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Von Willebrand'S Disease In Dogs

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Abstract

Von Willebrand's Disease is a genetic coagulation disorder that specifically affects the production of the von Willebrand Factor protein. This protein is a vital component for primary Hemostasis and the Coagulation process. Without von Willebrand Factor, or abnormal levels of it, production of other vital proteins will be impeded thus causing the whole process to fail or slow down. The canis domesticus species (dogs) is the animal model of focus for this report. Through studying other animal models, we can become more familiar with the disease as well as note any common links. This will aid in prevention, treatment, and ultimately curing the disease.

Introduction

Erik von Willebrand first described human von Willebrand's disease (vWd) in 1926. About four and a half decades later, in 1970, the first case of canine von Willebrand's disease was described. This first case was seen in the German Shepherd breed. Today many cases of von Willebrand's disease occurs in more than 50 breeds of dog. vWd is an autosomal genetic bleeding disorder and is known to be the most common bleeding disorder in humans, dogs, and many other animal species.1

Today one possible definition of life, according to our course manual is,

"The state of physical entities that utilize substances and energy from outside themselves for the purposes of growth, the repair of their own structure, the maintenance of their functional systems, and that are capable of self-replication."2

The ability to 'repair' one's self is what von Willebrand's disease is most concerned with. Specifically, it is the ability to form blood clots.

Blood Clotting

The clotting process is a complex and vital mechanism in protecting the body from illness and/or death. Thus, in order to better understand what von Willebrand's disease is, what it does, and its affects, we first must have a basic understanding of blood and what occurs normally within the damaged vessels.

Normally, bleeding is stopped by the formation of a platelet plug and a blood clot, this is called homeostasis and is very important for survival. Following the loss of vascular integrity the main steps of homeostasis are, in order:

1. Vascular constriction. This limits the flow of blood to the area of injury.

2. Platelets become activated by thrombin and aggregate at the site of injury forming a temporary, loose platelet plug.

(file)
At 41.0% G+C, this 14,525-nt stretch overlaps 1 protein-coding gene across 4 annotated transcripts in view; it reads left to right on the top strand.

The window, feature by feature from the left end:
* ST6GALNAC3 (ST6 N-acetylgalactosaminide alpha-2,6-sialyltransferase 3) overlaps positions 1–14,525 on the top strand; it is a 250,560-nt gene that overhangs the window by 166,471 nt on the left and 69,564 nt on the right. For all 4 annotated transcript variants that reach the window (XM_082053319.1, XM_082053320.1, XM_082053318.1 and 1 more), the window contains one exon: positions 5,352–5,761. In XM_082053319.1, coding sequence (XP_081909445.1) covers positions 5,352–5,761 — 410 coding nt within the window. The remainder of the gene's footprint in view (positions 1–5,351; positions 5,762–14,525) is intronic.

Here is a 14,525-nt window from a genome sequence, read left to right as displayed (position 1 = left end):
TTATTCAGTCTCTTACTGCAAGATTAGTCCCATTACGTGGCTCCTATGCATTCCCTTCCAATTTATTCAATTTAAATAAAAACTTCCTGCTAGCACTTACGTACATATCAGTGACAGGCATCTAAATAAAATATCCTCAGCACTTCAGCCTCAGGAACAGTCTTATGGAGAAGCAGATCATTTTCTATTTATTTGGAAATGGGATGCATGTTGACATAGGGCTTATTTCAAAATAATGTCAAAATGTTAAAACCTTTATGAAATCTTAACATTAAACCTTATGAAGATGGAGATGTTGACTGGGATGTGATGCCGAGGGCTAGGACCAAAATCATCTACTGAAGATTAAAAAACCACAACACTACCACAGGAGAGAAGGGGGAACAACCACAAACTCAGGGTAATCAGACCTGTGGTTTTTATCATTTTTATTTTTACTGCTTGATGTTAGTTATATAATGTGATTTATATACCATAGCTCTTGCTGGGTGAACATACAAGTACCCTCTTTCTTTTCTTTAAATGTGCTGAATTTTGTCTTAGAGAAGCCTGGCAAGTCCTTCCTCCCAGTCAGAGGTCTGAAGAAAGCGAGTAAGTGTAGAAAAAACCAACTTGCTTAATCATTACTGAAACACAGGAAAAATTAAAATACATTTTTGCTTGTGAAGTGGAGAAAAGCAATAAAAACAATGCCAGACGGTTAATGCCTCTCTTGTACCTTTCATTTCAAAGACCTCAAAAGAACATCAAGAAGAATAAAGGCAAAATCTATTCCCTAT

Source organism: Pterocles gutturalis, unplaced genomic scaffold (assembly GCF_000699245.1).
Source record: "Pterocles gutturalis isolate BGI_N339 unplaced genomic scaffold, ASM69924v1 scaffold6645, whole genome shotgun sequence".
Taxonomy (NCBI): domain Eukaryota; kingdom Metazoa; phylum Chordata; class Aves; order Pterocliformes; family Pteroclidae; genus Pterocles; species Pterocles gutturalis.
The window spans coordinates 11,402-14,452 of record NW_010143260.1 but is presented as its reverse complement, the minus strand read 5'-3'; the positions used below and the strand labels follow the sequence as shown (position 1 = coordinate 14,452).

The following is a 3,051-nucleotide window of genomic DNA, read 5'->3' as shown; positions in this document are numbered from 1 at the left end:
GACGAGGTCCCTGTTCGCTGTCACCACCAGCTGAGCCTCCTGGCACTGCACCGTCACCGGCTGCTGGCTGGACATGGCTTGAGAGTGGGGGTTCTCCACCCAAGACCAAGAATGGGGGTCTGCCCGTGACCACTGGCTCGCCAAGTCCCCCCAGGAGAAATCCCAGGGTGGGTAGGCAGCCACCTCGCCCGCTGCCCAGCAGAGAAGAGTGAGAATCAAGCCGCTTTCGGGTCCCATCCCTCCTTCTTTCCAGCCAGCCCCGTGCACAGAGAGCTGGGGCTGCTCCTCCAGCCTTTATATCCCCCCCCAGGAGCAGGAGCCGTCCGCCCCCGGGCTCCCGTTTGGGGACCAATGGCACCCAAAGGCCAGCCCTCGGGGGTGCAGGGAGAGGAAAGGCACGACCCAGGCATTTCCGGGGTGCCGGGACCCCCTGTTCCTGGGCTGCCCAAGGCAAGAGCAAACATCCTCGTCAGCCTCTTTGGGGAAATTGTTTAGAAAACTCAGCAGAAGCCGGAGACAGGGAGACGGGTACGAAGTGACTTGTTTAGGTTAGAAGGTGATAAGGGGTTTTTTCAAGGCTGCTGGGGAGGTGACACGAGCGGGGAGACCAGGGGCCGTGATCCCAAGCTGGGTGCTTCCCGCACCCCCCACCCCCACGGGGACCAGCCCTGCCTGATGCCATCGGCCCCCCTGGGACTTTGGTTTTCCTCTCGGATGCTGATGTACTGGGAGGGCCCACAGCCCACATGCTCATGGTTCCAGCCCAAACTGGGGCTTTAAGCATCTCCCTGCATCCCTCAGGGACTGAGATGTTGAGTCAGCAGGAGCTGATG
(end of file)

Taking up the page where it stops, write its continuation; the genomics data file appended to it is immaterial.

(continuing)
3. Insuring stability of the initially loose platelet plug, a fibrin mesh (the blood clot) forms and entraps platelets and red blood cells.

Now, a closer look at these main steps of homeostasis:

1. Immediately the damaged vessel or capillary constricts to lessen the blood loss. This is called vasoconstriction. Also, the damaged cells release chemicals that aid in the whole process and cause substances to get sticky.

2. Platelets adhere to the collagen that is exposed from the damaged area and form a temporary plug.

When the platelets bind to the collagen, they activate or 'turn on'. When activated, degranulation occurs, the process which releases serotonin, ADP, and Thromboxane A2 from the platelets. Serotonin is a vasoconstrictor, ADP (adenosine di-phosphate) attracts more platelets to the area, and Thromboxane A2 encourages platelets aggregation, degranulation, and vasoconstriction.

Next is one of the most important and complicated parts of step 2, coagulation. There are many subsets, including many factor proteins, that all depend on each other in order to successfully work. There are two initial pathways, the intrinsic and extrinsic pathways. The extrinsic pathway starts with the protein TF (tissue factor, also referred to as Factor III or thromboplastin) being released from the surface of the damaged cells. TF, with the help of Ca2+ ions, come together to activate Factor VII. This TF-VII heterodimer is a protease, with Factor X and Factor IX as substrates.

The initiation of the intrinsic pathway is caused by Factor XII, from the active platelets. This pathway uses Factor IX which permits Factor VIII (a protein that readily circulates in the blood) to bind to it. Von Willebrand's Factor (vWF) protein binds to Factor VIII. This is where Hemophilia A and von Willibrand's disease are easily misdiagnosed. A decreased Factor VIII causes Hemophilia A however, decreased amounts of vWF is the cause for von Willebrand's disease. Factor XI assists in the production of Factor IX. All of these Factors working together initiate the activation of Factor X.

As we can see, the products of both pathways are Factor X, however both pathways together are needed to promote the cascade reactions that activate Factor X. Once Factor X is activated, added with Factor III, Factor V, Ca2+ and PF3 (platelet thromboplastic factor), Prothrombin activator becomes activated. This converts prothrombin (Factor II) to thrombin. The thrombin converts fibrinogen (Factor I) to fibrin then the fibrin forms a loose mesh of fibrinopeptides. Thrombin also activates Factor XIII (a fibrin stabilizer) which forms covalent cross links that convert the loose mesh to a dense aggregation of fibers.

3. Lastly, red blood cells and platelets get caught in the dense mesh causing a completed protective wall. This entails the formation of a blood clot.

Now, that the general formation of a blood clot is known, a better understanding of what is going on in von Willebrand's disease will follow.

Von

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